Songs from the Hellbox 

Taking a detour from a 26-year career as a librarian to follow a passion has paid off for Maria Martin-Smith.

Maria, in her final year of a Bachelor of Fine Arts degree, majoring in printmaking at Whanganui UCOL’s Quay School of the Arts, has just been awarded the pattillo scholarship at a function in Wanganui.

“Being named a finalist for the award for three years running made me enormously proud.  I was stunned when my name was called out as the winner.”

The scholarship gives Maria $7500 to support further learning and a commemoratory medal sculpted by nationally-recognised jewellery artist Frances Stachl.

“I am absolutely delighted to have won the scholarship and plan to use the money to buy an etching press and to help set up a studio in Hokitika,” says Maria.

She will head there after graduating to rejoin her partner and begin the search for a building. She hopes to have her studio up and running within the next six months.

Pursuing her printmaking passion is a far cry from her previous work as a librarian, one she says caters to a different part of her personality.

Maria has always had a creative streak and says she’s dabbled in many types of art for as long as she can remember.

“I took art as a subject a high school until fifth form. I was making horse gear at 11 and selling it to my friends, I used to make toys for the neighbours and stuffed animals.

“I made violins for a while, I’ve even made model aeroplanes and I’ve always sewed - Mum taught me to sew my own pajamas when I was seven.  I've always loved reading, especially poetry, but it was mending the books that first got me working in libraries.”

She was introduced to printmaking through a weekend course in Palmerston North. She loved it so much she contacted the Central Print Council of Aotearoa New Zealand and undertook further workshops before deciding to give up her day job to study at UCOL.

“I just got hooked. The more I learned the more I realised I needed to know, so I came to UCOL with the aim of studying printmaking, that’s all I wanted to do.  However the courses here meant I had to take another major in second year, so now I love sculpture as well.”

“A lot of people think about print as being in frames on walls.  There is that, and I love to see a finely worked mezzotint floating on its background of white paper, but printmaking to me is not just two dimensional.  I enjoy combining sculptural elements such as three dimensional objects and installation with my printmaking. ”

Maria’s successful entry for this year’s scholarship, called Songs from the Hell Box, is a boxed set of a title page and 11 poems, set using letterpress from a small hell box.

The term Hell Box, used by letterpress printers, is the name of the container or bucket where lost or imperfect lead type is thrown, to be later melted down and recast.

“The idea of being able to pull a poetic voice from this mass of weighty black chaos was very exciting.  I chose the letters randomly, as there was no order to them. Sometimes if I couldn't find something to fit I'd tip an “L” upside down for a “T”, or use “!” as an “i”.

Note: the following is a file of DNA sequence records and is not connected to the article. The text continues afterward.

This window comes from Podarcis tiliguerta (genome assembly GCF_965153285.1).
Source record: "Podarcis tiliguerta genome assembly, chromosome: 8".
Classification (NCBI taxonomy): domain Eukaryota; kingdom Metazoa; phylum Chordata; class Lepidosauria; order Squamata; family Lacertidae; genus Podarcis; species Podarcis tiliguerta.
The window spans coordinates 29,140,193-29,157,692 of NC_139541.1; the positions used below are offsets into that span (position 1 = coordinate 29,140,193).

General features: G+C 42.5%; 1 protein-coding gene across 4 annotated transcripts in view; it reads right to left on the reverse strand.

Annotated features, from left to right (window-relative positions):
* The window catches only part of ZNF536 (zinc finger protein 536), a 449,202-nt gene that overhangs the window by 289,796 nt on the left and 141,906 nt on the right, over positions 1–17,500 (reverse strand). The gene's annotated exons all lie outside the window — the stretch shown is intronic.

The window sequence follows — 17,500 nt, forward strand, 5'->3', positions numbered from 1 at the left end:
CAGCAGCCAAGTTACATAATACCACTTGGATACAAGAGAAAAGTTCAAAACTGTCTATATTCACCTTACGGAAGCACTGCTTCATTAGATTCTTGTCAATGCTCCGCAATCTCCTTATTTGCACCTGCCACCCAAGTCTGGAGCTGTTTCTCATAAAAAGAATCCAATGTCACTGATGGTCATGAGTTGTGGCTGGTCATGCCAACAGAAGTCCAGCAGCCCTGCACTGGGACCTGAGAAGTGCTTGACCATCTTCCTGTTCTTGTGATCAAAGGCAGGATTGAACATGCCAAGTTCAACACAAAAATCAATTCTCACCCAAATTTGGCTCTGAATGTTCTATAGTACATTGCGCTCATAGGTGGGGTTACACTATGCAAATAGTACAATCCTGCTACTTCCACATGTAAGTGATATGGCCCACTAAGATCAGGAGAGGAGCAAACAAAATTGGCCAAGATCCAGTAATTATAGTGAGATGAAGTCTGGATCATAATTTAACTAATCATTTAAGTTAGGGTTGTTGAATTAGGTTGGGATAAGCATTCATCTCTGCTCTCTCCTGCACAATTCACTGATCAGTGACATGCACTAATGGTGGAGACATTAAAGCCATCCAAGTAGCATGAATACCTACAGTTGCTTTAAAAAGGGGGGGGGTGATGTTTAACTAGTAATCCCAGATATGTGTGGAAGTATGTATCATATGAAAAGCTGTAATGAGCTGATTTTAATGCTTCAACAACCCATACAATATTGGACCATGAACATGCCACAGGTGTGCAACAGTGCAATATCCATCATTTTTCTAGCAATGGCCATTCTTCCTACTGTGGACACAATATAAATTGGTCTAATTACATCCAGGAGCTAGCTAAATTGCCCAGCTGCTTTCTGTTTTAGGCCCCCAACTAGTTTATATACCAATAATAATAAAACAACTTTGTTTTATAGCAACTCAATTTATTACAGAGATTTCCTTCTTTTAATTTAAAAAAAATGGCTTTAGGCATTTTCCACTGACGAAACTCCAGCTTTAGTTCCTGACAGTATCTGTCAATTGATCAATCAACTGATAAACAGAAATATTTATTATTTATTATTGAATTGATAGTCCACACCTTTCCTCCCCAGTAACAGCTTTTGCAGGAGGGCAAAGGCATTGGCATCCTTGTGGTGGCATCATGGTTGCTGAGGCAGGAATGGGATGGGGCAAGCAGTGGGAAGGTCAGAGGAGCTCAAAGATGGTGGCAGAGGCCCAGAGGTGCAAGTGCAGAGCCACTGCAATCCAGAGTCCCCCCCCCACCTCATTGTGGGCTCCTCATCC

Her work for this years group graduation show Private Collection Open to View is a perfect example of installation based printmaking.

“I used the 1896 Brunner mine disaster on the South Island’s West Coast as a departure point. An explosion in the mine claimed the lives of 65 miners – I was interested in exploring the social impact of the disaster in a way that allows people viewing the work  feel the agony of the time, while retaining respect and individuality for those involved.”

A 4.5 metre-long table with 47 teacups  represent the 47 widows, with 156 teaspoons representing the dependant children.  The tablecloth is covered with tea and salt, an example of the communal support felt during any disaster.

The exhibit also features five prints and the 65 miners’ names letterpressed on to black paper strips, spanning the ten metre long room.

Asked how she comes up with such ideas, Maria says it’s what being an artist is all about.

“We research to give us a place to depart from, and work from there.  I wanted to give individual and personal acknowledgement to the miners, so I touched each of the letters when I was printing their names.  I made the ink colour to match the greywacke from the area, and embossed the paper to give a feeling of coal. 

“I thought of tea as the universal comfort in any disaster, which led me to using teacups for the widows.   It took a while before the idea of teaspoons for the children filtered through - I could only get new teaspoons and they were a bit shiny, and I wanted to portray the grief and anger of the children, so I marinated the spoons in tea and salt to discolour them.”

As for what attracts Maria to printmaking, she says it’s the whole element of surprise.

“When you’re working with most forms of printmaking you’re working in reverse. With some of my favourite processes, such as mezzotint, you’re working into blackness and drawing out the whites as well as in reverse.

“Because you’re in reverse you never quite know how the print will look - the magic of the moment is when you’ve taken your first proof and you’ve pulled the paper back and you see what it is that you’ve got.  I still surprise myself.”

Her work will be on display as part of the school’s end-of-year show which runs from the 7th until the 22nd of November, and already she has reserved gallery space in Greymouth for a solo exhibition in 2010.